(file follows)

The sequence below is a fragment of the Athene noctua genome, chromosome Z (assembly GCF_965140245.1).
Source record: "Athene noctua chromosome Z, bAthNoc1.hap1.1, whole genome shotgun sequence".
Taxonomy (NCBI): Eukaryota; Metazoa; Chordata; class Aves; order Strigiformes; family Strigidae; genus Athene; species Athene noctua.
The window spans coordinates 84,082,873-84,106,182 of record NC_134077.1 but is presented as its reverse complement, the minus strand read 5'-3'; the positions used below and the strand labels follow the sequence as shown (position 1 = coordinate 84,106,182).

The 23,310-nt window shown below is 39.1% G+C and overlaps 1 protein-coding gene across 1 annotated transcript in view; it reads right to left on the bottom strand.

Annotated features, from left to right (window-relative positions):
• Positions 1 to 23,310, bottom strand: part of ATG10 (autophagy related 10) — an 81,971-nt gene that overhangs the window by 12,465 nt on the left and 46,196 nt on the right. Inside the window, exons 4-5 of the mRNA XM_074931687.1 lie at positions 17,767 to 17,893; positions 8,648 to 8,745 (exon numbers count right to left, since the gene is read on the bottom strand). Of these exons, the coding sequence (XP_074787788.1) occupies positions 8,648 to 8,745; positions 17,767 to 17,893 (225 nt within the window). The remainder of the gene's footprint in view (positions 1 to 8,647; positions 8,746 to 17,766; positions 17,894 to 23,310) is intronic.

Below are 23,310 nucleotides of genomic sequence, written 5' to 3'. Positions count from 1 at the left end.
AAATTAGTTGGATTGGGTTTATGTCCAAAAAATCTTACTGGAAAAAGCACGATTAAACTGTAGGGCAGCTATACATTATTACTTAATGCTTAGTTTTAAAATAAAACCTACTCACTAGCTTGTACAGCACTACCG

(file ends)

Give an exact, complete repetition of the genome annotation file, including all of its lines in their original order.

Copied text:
The sequence below is a fragment of the Athene noctua genome, chromosome Z (assembly GCF_965140245.1).
Source record: "Athene noctua chromosome Z, bAthNoc1.hap1.1, whole genome shotgun sequence".
Taxonomy (NCBI): Eukaryota; Metazoa; Chordata; class Aves; order Strigiformes; family Strigidae; genus Athene; species Athene noctua.
The window spans coordinates 84,082,873-84,106,182 of record NC_134077.1 but is presented as its reverse complement, the minus strand read 5'-3'; the positions used below and the strand labels follow the sequence as shown (position 1 = coordinate 84,106,182).

The 23,310-nt window shown below is 39.1% G+C and overlaps 1 protein-coding gene across 1 annotated transcript in view; it reads right to left on the bottom strand.

Annotated features, from left to right (window-relative positions):
• Positions 1 to 23,310, bottom strand: part of ATG10 (autophagy related 10) — an 81,971-nt gene that overhangs the window by 12,465 nt on the left and 46,196 nt on the right. Inside the window, exons 4-5 of the mRNA XM_074931687.1 lie at positions 17,767 to 17,893; positions 8,648 to 8,745 (exon numbers count right to left, since the gene is read on the bottom strand). Of these exons, the coding sequence (XP_074787788.1) occupies positions 8,648 to 8,745; positions 17,767 to 17,893 (225 nt within the window). The remainder of the gene's footprint in view (positions 1 to 8,647; positions 8,746 to 17,766; positions 17,894 to 23,310) is intronic.

Below are 23,310 nucleotides of genomic sequence, written 5' to 3'. Positions count from 1 at the left end.
AAATTAGTTGGATTGGGTTTATGTCCAAAAAATCTTACTGGAAAAAGCACGATTAAACTGTAGGGCAGCTATACATTATTACTTAATGCTTAGTTTTAAAATAAAACCTACTCACTAGCTTGTACAGCACTACCG